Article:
3. Irrigation and Probing - A lacrimal cannula or a slime-filled syringe is inserted into the punctum of the eye; if a soft stop is felt, it indicates a duct obstruction.

In a pediatric patient, the techniques mentioned above cannot be performed because of non-compliance.

How Is the DCR Procedure Done?

After patient evaluation, depending on the exact cause and location of the obstruction, the surgeon may choose different surgical approaches; they are:

  1. External DCR - External DCR is done under anesthesia; the oculoplastic surgeon makes a small incision under the eye next to the nose, dissects the muscle and connective tissue, and carefully punches a hole (ostium) at the junction between the ethmoid and lacrimal bone. This is followed by creating a couple of flaps (lacrimal sac flap and nasal mucosal flap), which are then opposed (juxtaposed) and secured. The final step is wound closure; post-operative patients are prescribed antibiotics, decongestants, and steroids.

  2. Endoscopic DCR - This is a minimally invasive procedure, and is often preferred by the surgeon. After the incision, an endoscope is used to locate the lacrimal sac (end of the nasolacrimal duct), and the rest of the procedure is similar to external DCR.

  3. Punctoplasty - A few (two or three) incisions are made into the punctum to widen the opening. This allows the tears to drain easily and is commonly performed in elderly patients under local anesthesia. It is an outpatient procedure.

  4. Canalicular Reconstruction - Done in patients after tumor removal or trauma. A stent (tube) is inserted into the punctum (opening at the eye's corner), allowing the tears to drain properly. The stent stays there for around three months till the underlying issue is resolved.

  5. Canalicular Dacryocystorhinostomy - It involves dissecting the common canaliculus, removing the obstruction, and anastomosing it to the lateral wall of the sac.

  6. Conjunctivodacryocystorhinostomy - Refers to creating a new passage to drain the tears from the conjunctival cul-de-sac directly into the nasal cavity with the help of tubes.

  7. Dacryocystectomy - Complete removal of the lacrimal sac.

Are There Any Alternatives for DCR?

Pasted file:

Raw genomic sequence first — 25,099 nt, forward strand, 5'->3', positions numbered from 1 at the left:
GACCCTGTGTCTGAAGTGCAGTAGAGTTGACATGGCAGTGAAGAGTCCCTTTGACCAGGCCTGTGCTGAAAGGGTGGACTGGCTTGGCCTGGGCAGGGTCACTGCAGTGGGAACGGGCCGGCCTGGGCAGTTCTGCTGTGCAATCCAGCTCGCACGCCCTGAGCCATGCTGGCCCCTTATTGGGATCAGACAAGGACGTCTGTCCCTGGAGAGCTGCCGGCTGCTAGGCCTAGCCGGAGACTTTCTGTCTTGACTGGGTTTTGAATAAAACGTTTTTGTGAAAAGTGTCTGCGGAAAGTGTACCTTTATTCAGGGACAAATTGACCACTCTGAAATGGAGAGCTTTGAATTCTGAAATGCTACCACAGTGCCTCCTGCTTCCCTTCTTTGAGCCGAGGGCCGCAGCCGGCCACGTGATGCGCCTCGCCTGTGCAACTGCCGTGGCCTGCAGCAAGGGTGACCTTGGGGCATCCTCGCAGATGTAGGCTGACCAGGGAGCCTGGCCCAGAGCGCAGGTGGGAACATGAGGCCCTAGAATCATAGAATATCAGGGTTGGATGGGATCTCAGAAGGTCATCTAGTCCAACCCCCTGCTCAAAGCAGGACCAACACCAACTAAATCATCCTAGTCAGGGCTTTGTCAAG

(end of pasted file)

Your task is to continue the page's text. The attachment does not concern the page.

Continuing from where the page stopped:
Additional treatments available for a blocked tear duct are the following:

  1. Dilation, Probing, and Flushing - The clinician uses a probe to enlarge the duct opening at the corner of the eye and uses a lacrimal cannula (a thin tube) to flush out the blockage.

  2. Balloon Catheter Dilation - Done under general anesthesia, the surgeon places a deflated balloon in the tear duct and then inflates it a few times to clear the blockage.

The clinician decides the type of procedure to be performed after careful evaluation.

What Are the Risks of DCR?

Both elective and emergency surgeries, in general, have associated risks, some of them in DCR are:

  • Excess bleeding.

  • Infection.

  • Prominent facial scar.

  • Abnormally fused tissue in the nose.

  • Displacement of stent placed for drainage.

  • Facial nerve injury.

  • Sump syndrome (tears and mucus accumulate in the sac and discharge into the eye).

Conclusion -

DCR is performed by surgeons trained in the procedure with a thorough understanding of the patient’s anatomy. It is a safe and effective treatment for NLDO. DCR, along with maximal medical therapy (MMT) has been shown to have minimal side effects and reduced recurrence rate. Recent development includes the use of anti-fibrotic agents like mitomycin C (MMC); further studies are needed to test its efficiency in treating NLDO. With close post-operative follow-up care, most patients will be able to resume normal activities within two weeks. If a tube is placed, it would be removed after two to six months, which causes mild discomfort and pain, usually without more post-procedure issues.

Last reviewed at:
07 Mar 2023  -  5 min read